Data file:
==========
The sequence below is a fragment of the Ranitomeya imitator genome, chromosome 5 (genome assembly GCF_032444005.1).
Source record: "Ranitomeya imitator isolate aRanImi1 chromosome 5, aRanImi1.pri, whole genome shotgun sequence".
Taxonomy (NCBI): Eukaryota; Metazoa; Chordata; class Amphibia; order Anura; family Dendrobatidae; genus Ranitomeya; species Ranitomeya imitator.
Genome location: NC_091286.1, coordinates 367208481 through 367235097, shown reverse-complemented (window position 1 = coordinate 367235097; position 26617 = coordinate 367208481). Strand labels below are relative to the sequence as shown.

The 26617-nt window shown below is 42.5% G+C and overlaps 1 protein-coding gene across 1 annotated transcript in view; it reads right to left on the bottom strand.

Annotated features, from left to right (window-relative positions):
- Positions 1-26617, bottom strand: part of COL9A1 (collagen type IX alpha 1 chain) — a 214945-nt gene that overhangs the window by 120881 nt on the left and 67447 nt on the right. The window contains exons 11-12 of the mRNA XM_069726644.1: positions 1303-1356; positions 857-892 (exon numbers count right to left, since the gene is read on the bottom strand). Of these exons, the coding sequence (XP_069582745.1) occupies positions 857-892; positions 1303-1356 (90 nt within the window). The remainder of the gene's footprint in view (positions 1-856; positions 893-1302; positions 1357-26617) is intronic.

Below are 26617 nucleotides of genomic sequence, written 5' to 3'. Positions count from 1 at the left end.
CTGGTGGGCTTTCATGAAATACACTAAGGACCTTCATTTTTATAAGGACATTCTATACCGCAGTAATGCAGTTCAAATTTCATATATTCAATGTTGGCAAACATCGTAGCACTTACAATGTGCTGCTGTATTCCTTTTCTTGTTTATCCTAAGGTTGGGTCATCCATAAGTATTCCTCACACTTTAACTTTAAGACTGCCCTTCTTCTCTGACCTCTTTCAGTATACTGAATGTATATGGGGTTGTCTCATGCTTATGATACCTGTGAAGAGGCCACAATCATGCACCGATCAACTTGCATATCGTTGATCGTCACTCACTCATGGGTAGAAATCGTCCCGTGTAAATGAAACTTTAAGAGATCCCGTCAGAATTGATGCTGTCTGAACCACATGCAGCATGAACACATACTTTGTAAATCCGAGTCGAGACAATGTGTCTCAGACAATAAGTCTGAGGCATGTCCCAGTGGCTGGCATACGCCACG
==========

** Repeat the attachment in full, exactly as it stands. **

The sequence below is a fragment of the Ranitomeya imitator genome, chromosome 5 (genome assembly GCF_032444005.1).
Source record: "Ranitomeya imitator isolate aRanImi1 chromosome 5, aRanImi1.pri, whole genome shotgun sequence".
Taxonomy (NCBI): Eukaryota; Metazoa; Chordata; class Amphibia; order Anura; family Dendrobatidae; genus Ranitomeya; species Ranitomeya imitator.
Genome location: NC_091286.1, coordinates 367208481 through 367235097, shown reverse-complemented (window position 1 = coordinate 367235097; position 26617 = coordinate 367208481). Strand labels below are relative to the sequence as shown.

The 26617-nt window shown below is 42.5% G+C and overlaps 1 protein-coding gene across 1 annotated transcript in view; it reads right to left on the bottom strand.

Annotated features, from left to right (window-relative positions):
- Positions 1-26617, bottom strand: part of COL9A1 (collagen type IX alpha 1 chain) — a 214945-nt gene that overhangs the window by 120881 nt on the left and 67447 nt on the right. The window contains exons 11-12 of the mRNA XM_069726644.1: positions 1303-1356; positions 857-892 (exon numbers count right to left, since the gene is read on the bottom strand). Of these exons, the coding sequence (XP_069582745.1) occupies positions 857-892; positions 1303-1356 (90 nt within the window). The remainder of the gene's footprint in view (positions 1-856; positions 893-1302; positions 1357-26617) is intronic.

Below are 26617 nucleotides of genomic sequence, written 5' to 3'. Positions count from 1 at the left end.
CTGGTGGGCTTTCATGAAATACACTAAGGACCTTCATTTTTATAAGGACATTCTATACCGCAGTAATGCAGTTCAAATTTCATATATTCAATGTTGGCAAACATCGTAGCACTTACAATGTGCTGCTGTATTCCTTTTCTTGTTTATCCTAAGGTTGGGTCATCCATAAGTATTCCTCACACTTTAACTTTAAGACTGCCCTTCTTCTCTGACCTCTTTCAGTATACTGAATGTATATGGGGTTGTCTCATGCTTATGATACCTGTGAAGAGGCCACAATCATGCACCGATCAACTTGCATATCGTTGATCGTCACTCACTCATGGGTAGAAATCGTCCCGTGTAAATGAAACTTTAAGAGATCCCGTCAGAATTGATGCTGTCTGAACCACATGCAGCATGAACACATACTTTGTAAATCCGAGTCGAGACAATGTGTCTCAGACAATAAGTCTGAGGCATGTCCCAGTGGCTGGCATACGCCACG